Over the weekend, the New York Post reported that at least one man had used plywood to construct a shelter on the underside of the Manhattan Bridge’s upper deck, in between the subway tracks and the bike path. On Thursday, the NYPD decided it was time to evict him. According to the Post, more than a dozen officers showed up at the makeshift studio, which was located about 150 feet from the bridge’s Brooklyn entrance. After announcing themselves and receiving no response, they began sawing through the shelter’s Styrofoam-insulated floor, only to find that its resident was, in fact, home.
The cops helped the guy — a Chinese immigrant who identified himself only as “Joe” — out of the space unharmed and sent him to Bellevue for evaluation. “That’s amazing! I didn’t think he was in there. When I saw his legs pop out, I was like, ‘Oh s–t!’” said one officer on the scene. “That’s why you gotta go slow,” observed another.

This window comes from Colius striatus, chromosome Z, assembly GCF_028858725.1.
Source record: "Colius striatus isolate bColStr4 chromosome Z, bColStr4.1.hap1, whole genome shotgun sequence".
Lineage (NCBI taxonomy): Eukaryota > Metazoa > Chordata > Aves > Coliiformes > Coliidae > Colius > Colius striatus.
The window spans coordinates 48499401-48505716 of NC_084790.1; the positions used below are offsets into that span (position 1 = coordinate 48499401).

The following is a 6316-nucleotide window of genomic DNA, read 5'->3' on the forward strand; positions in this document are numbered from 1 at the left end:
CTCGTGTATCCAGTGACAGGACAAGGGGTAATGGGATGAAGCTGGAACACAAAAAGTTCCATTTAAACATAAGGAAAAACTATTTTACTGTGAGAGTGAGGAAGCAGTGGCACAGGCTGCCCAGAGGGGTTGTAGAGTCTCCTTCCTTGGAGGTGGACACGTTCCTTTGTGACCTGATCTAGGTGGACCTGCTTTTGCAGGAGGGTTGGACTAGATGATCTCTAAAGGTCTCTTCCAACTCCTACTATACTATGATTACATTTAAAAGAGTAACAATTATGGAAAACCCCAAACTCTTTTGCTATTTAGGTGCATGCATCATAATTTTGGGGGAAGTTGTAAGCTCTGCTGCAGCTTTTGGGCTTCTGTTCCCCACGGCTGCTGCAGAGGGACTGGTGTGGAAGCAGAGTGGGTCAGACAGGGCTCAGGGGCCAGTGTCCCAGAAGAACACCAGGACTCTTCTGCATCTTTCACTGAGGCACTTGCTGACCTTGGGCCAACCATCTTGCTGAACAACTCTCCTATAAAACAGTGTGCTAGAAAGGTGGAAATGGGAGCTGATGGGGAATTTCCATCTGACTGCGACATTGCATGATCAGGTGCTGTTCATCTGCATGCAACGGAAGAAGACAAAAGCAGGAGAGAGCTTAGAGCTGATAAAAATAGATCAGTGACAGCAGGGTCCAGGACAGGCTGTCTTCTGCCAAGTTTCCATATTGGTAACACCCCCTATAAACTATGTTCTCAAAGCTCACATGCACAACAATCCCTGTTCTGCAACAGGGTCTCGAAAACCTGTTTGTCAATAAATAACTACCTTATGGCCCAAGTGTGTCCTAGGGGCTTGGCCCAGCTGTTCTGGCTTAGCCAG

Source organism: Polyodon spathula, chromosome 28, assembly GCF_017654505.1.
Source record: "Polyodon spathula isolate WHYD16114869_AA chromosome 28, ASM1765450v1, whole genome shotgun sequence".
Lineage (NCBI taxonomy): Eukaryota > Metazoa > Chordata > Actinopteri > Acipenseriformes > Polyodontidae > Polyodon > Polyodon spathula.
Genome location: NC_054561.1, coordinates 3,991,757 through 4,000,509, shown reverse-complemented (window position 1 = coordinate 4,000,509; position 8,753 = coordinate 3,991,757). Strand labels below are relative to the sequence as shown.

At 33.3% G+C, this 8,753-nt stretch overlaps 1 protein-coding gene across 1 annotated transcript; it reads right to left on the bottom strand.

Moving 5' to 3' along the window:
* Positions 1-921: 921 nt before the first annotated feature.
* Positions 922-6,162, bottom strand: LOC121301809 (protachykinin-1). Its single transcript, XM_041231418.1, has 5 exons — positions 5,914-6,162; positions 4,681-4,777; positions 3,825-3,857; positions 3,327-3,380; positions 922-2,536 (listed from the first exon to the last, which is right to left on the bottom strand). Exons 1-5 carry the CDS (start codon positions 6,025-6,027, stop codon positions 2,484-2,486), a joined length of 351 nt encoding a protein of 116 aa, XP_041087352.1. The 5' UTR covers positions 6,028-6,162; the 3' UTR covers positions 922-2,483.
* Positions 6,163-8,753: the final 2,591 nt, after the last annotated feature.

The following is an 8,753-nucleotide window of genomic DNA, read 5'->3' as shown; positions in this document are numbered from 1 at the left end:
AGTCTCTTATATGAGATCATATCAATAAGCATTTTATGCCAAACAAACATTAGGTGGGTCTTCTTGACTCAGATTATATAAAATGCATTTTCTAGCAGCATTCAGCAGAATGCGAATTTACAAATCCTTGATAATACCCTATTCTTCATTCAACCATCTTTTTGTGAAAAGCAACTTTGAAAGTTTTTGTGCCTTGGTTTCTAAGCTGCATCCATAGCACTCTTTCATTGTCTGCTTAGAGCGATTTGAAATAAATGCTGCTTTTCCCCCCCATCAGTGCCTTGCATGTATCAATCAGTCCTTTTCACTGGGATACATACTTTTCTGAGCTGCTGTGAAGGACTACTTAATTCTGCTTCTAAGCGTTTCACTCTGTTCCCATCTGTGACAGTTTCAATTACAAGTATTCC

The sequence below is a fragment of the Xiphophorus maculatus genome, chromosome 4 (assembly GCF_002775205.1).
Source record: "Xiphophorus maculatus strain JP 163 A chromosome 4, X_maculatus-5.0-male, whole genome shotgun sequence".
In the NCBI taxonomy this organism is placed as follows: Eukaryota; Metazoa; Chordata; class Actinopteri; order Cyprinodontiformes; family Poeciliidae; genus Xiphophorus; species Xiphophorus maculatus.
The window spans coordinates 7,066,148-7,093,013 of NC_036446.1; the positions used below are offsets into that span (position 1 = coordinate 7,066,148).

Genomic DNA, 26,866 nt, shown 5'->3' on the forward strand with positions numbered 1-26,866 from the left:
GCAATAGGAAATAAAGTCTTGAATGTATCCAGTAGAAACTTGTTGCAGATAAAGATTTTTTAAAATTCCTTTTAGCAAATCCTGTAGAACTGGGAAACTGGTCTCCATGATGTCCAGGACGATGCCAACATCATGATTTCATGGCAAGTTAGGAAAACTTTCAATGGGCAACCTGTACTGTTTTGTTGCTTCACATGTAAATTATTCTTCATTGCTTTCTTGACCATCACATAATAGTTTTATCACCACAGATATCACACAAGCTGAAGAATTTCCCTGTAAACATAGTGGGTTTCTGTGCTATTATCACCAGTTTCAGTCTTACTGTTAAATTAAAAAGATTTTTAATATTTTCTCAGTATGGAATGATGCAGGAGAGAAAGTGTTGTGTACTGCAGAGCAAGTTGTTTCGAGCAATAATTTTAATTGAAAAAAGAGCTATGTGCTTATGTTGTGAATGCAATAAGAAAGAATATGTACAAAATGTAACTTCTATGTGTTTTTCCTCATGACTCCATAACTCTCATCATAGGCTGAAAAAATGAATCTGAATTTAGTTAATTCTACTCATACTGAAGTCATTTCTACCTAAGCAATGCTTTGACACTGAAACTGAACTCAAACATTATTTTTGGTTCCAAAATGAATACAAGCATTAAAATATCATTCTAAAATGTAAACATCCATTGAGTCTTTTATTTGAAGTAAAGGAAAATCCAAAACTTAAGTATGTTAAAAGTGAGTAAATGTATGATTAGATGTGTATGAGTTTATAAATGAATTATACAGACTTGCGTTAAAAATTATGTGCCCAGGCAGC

Inside, they found that Joe had attached a tarp to his ceiling with a Bungee cord, presumably to keep out the elements. He also had “a small reading light, scissors, keys and bottles, including distilled vinegar, Sriracha hot sauce, a box of Chinese cookies, two unopened cans of Bud Light and a box of salt,” as well a portable butane stove for heat. The cops told the Post that they would save all of Joe’s stuff, as well as “do anything we can to help a man down on his luck get back on his feet.” It would be nice if the city could say something similar to its tens of thousands of other homeless people, as opposed to just those whose creativity captures the attention of a tabloid, but it’s good to see that at least one has been promised some assistance.